The US Federal Communications Commission has approved roles that would let smartphone users affordably access the internet using their rival provider's network. A vote along by party lines by the Federal Communications Commission has gone in favor of forcing US carriers to offer data access at "reasonable" roaming rates, …
Or move to the UK.
It ONLY costs me £3.07 per megabyte if I nip over the channel.
Not good... but not that bad
You're with the wrong carrier, then.
Verizon has a large percentage of the US (both by population, and by actual land area) covered. But, even when they didn't (before the purchase of Alltel, which provided huge amounts of coverage out west) they still had unlimited voice and data roaming. I don't think they need a deal like this, but there could be people pulling GBs of data roaming, so it surely won't hurt them any.
AT&T, on the other hand, covers a largeish percentage of POP, but has HUGE swaths of roaming. They have a SEVERE roaming restriction -- the lesser of 20% of your data allowance of 24MB a month, whichever is lower. Ouch! Worse, AT&T has their phones lie and say "AT&T" *ALL THE TIME* (unless they are internationally roaming). They like to play this game that they cover the areas that matter, and on the national-level map don't even distinguish between native and roaming coverage, despite having STRICTLY enforced data, voice, and text roaming limits. So, it's hard to tell how much of your coverage is ACTUALLY on-net and how much is roaming, until AT&T complains you roamed too much.
Sprint has a roaming limit of 300MB.
I don't know what T-Mobile's limit is.
I really have the feeling that AT&T will get improved roaming rates, and will not improve the roaming terms. They have really been on a cash grab of late, for instance reducing their data plan from $30 for unlimited to $25 for 2GB (oh, and then they have the gall to say, well, you paid for 2GB, but Oh no! You can't *tether* with those GBs you've already paid for, you have to pay EXTRA for that privilege!)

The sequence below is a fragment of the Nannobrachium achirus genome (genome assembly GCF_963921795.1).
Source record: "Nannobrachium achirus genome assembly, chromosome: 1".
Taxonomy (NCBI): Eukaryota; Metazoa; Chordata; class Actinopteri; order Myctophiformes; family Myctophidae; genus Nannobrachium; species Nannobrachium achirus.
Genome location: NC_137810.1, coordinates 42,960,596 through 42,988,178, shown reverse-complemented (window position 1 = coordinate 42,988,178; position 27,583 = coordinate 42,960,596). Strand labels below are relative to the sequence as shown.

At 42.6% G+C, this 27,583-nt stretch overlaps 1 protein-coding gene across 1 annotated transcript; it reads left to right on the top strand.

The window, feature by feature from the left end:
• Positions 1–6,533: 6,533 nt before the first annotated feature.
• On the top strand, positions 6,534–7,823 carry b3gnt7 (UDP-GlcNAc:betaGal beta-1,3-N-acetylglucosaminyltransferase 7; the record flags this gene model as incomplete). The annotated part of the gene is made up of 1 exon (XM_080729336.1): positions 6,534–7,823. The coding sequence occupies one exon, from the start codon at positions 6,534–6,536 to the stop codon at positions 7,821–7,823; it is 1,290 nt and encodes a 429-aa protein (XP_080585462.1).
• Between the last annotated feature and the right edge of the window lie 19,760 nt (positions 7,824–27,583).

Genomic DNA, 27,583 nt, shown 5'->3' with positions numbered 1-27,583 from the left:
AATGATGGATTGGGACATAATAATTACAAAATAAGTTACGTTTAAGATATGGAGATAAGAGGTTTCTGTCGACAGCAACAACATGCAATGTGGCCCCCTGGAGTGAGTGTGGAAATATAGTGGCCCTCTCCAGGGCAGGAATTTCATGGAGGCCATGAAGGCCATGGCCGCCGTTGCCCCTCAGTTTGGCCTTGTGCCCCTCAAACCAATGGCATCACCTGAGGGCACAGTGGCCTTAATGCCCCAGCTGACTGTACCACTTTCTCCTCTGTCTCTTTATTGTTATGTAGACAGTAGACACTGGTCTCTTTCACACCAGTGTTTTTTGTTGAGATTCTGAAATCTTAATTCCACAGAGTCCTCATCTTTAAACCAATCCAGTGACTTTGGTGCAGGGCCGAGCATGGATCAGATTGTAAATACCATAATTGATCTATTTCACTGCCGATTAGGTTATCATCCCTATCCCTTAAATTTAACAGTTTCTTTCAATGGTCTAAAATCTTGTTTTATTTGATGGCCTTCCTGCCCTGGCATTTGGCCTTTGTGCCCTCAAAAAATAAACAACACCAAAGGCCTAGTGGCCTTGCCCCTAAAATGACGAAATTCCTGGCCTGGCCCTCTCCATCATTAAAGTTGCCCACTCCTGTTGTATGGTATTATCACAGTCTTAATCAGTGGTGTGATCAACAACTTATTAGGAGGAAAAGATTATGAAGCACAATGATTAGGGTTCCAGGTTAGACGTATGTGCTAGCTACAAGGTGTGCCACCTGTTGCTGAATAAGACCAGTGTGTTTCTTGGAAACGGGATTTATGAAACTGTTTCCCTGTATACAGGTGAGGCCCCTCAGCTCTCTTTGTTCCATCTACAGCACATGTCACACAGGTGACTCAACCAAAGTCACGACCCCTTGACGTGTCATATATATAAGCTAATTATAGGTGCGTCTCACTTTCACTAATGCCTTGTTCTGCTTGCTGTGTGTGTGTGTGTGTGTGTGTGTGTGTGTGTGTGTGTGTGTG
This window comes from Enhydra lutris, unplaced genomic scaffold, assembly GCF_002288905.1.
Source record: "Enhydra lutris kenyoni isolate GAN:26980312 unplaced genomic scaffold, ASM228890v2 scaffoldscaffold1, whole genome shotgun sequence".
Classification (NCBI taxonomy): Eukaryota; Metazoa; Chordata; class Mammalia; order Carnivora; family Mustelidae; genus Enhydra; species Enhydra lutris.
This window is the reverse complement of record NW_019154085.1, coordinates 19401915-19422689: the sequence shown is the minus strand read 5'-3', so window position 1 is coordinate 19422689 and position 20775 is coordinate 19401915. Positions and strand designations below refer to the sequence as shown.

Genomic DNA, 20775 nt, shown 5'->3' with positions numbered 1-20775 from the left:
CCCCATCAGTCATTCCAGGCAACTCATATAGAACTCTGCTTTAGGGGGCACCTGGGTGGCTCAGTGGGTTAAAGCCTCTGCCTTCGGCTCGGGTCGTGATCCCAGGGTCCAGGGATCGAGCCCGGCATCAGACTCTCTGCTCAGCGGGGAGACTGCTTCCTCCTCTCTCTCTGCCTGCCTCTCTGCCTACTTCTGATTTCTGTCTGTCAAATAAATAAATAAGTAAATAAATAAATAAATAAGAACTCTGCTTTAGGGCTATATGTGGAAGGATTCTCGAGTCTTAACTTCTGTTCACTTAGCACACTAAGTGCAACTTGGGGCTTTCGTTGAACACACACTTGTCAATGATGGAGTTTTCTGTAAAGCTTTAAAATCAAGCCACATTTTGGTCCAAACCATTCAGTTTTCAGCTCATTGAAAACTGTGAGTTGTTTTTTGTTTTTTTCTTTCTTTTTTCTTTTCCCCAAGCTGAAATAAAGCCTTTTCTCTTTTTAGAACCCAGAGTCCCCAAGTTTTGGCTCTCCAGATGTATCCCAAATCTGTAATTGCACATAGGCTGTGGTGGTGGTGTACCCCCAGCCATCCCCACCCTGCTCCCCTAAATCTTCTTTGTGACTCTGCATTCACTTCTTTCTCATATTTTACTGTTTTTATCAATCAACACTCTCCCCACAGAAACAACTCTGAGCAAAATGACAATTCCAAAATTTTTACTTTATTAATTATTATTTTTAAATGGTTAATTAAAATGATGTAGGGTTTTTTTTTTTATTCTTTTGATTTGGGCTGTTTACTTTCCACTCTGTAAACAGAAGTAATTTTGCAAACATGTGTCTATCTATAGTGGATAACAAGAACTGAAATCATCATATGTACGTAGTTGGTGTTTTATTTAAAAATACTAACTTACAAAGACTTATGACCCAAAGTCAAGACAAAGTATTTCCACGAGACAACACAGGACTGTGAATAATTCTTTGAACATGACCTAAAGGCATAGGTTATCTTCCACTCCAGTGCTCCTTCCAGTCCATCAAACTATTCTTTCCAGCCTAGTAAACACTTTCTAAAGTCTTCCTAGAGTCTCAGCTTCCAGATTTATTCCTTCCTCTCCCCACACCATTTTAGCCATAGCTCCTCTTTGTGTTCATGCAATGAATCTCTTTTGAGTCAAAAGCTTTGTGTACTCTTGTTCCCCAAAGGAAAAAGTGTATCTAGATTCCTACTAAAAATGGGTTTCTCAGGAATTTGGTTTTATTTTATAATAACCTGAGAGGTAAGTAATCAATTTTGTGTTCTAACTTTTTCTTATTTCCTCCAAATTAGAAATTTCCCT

The data roaming 24MB cap applies to feature phones, not data plans. This is the data plan component of phones that have general data allotments. (camera phones etc).
AT&T clarified to me, formally, there are no caps or limits on iPhone, Android, or Data Connect off-network roaming, there are no overage fees, and unlike the wording of the default wireless terms I'm linking to below, they will not change or cancel your policy for exceeding any limits. It is possible the 3rd party carrier might throttle or disconnect your usage if you abuse the roaming partner's ToS, but AT&T will not do so.
As for tethering, there is a simple explanation most people do not recognize or understand. AT&T can really give two shits about DATA load. (they're an L3 backbone provider, they have the bandwidth....). What they care about is AIRTIME. Cell phones are specifically designed and programmed to hold a static IP, but yet use very little (near zero) airtime on a channel when idle, and have short time-outs to release the channel allowing a tower to "push" data back on a separate one on demand to that static session IP, and of course so long as the channel is availabel, the phone can use it when it needs. It attempts to "reserve" the channel, but it is mostly not in use unless you are actively, or have just recently, sent or received data.